Google’s Antitrust Problems II


I think that I started this discussion at just the right time. According to cnet, South Korean officials have raided a Google office over anti-competitive practices relating to Android. They claim that it’s anti-competitive to force companies to use the Google search engine with Android if they want Google applications and the Google logo on the device. Personally, I’m not really sure how this is anti-competitive, or at least why Google is being singled out for this. Apple does the same thing, as does Nokia and Microsoft. When I still lived in the US, I remember Verizon forcing Bing on me and changed my default internet settings on my Blackberry (granted Korea couldn’t go after that one) but the idea to me is bizarre.

However, this is a great way to discuss how Google, in a broader sense, is at risk for antitrust action from many national governments. In my last post I explained the idea of market foreclosure, which Microsoft used in an attempt to capture a monopoly in the server market as they had in the PC market. South Korea will most likely be arguing that Google is using a captive audience to force their search engine on their users. In the bigger picture, I think this sort of tactic will likely be used for other markets. For example, Google is using their large market share, and the social capital they’ve gain from being a trust worthy site, to build email products, then office suites, map and geolocation services (with recommendations), and of course blogging sites like the one you’re currently reading. Since I have a google account, from way back when Gmail first was created, I’ve gotten all these additional features for free. i haven’t had to do anything and they just appear as services that I can use.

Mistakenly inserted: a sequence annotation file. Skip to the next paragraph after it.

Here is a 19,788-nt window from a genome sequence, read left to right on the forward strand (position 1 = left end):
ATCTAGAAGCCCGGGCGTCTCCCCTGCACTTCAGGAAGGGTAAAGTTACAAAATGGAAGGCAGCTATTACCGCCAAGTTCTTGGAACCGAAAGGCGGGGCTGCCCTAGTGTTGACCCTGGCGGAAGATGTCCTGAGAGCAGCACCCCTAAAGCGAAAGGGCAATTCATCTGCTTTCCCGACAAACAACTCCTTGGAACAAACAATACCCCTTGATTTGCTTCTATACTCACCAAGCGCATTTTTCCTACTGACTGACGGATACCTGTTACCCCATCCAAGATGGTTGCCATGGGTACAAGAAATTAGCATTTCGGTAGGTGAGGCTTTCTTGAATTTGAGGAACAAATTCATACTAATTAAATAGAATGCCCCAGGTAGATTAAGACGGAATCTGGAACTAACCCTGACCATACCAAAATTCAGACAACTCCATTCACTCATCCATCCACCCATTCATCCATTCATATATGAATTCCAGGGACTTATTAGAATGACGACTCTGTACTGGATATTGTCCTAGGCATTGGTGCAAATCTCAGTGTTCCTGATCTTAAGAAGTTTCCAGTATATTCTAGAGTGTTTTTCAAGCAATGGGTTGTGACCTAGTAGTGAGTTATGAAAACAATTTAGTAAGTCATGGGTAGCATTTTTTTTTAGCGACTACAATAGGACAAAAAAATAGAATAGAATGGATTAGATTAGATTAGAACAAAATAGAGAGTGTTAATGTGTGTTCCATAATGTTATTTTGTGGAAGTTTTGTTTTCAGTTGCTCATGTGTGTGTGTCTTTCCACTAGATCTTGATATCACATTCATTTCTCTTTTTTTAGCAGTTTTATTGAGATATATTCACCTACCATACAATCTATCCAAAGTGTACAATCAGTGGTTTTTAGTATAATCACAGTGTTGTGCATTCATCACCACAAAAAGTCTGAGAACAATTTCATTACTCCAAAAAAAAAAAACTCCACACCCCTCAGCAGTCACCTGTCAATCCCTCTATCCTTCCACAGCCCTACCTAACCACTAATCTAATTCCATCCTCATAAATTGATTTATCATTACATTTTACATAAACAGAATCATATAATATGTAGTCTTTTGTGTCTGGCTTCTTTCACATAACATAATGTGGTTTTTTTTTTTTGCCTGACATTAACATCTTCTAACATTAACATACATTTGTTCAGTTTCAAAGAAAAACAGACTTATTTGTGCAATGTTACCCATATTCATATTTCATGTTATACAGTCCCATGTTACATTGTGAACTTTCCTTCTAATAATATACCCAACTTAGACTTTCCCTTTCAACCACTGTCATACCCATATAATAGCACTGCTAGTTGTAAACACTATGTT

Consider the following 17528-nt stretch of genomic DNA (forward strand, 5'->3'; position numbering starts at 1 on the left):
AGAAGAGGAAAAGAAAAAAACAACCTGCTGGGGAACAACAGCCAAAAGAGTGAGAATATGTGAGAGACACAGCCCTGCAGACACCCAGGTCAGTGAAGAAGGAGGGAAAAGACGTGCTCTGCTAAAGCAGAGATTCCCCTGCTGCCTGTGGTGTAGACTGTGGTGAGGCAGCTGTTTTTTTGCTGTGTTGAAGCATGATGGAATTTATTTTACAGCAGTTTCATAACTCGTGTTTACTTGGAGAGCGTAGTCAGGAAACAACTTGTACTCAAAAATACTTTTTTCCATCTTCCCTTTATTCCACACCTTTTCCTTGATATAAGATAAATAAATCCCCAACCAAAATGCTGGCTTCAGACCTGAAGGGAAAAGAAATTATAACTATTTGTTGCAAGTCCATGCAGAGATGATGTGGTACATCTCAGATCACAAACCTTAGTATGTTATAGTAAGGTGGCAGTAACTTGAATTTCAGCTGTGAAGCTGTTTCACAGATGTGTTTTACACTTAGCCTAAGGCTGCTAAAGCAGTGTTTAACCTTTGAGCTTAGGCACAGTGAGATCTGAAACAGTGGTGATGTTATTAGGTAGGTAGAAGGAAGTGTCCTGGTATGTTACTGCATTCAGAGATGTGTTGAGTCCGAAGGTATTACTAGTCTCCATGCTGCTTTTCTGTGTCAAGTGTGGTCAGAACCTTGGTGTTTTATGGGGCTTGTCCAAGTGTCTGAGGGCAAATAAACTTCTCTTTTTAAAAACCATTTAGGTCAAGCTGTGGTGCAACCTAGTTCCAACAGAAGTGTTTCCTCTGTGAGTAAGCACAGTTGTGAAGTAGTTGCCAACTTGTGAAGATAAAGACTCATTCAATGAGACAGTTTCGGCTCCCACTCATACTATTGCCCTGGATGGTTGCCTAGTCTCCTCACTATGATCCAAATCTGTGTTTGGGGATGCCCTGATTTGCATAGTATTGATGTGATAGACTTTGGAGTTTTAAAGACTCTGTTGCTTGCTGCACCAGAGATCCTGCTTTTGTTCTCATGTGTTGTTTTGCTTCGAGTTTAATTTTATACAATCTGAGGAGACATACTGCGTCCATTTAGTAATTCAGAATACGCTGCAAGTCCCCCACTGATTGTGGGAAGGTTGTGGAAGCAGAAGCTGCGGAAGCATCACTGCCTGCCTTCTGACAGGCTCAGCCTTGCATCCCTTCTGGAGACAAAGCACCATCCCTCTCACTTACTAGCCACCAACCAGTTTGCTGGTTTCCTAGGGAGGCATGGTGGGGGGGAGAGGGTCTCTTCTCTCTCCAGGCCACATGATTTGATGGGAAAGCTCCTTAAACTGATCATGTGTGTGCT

Even if I’m not logged in to Google and I go to Google.com there’s a huge selection of services that I can use without logging in. However, they become more powerful as soon as I log in. Google is using their monopoly of search engines to leverage users to use other products they’ve created. Let’s say Yahoo! decided to try to create an office suit in the same manner as Google and basically try to emulate Google in every way with all of their products. I’m sure that some of the users there would take advantage of the free document services. However, I also believe that Yahoo! and Google cater to different portions of the market. Yahoo! has become the defacto home page to an older crowd than Google. Which could mean that the users of Yahoo! may not want the same products. I have a Yahoo! account, which I only use for Fantasy Hockey and Football. I never use it for email, I never search the web using Yahoo! I only use Google. Why? Because it gives me the results I want.

So, now that we understand that Google has been leveraging their search market share to move into other markets what kind of impact does that have? I think that it will actually prevent other people from using other services out there. However, I think that with internet systems there is no real reason to keep with one product family over another. It’s a matter of trust. I think that people trust Google more than other companies, which is why they are willing to use them for other products. I couldn’t imagine people using a Facebook Docs the same way that people use Google Docs.

In my next post I’ll discuss more of these implications of these topics. I will also compare some of the Google products to Windows Media player and how something that seems like a big deal today, may not be a big deal in a year or two. Technology moves so fast.

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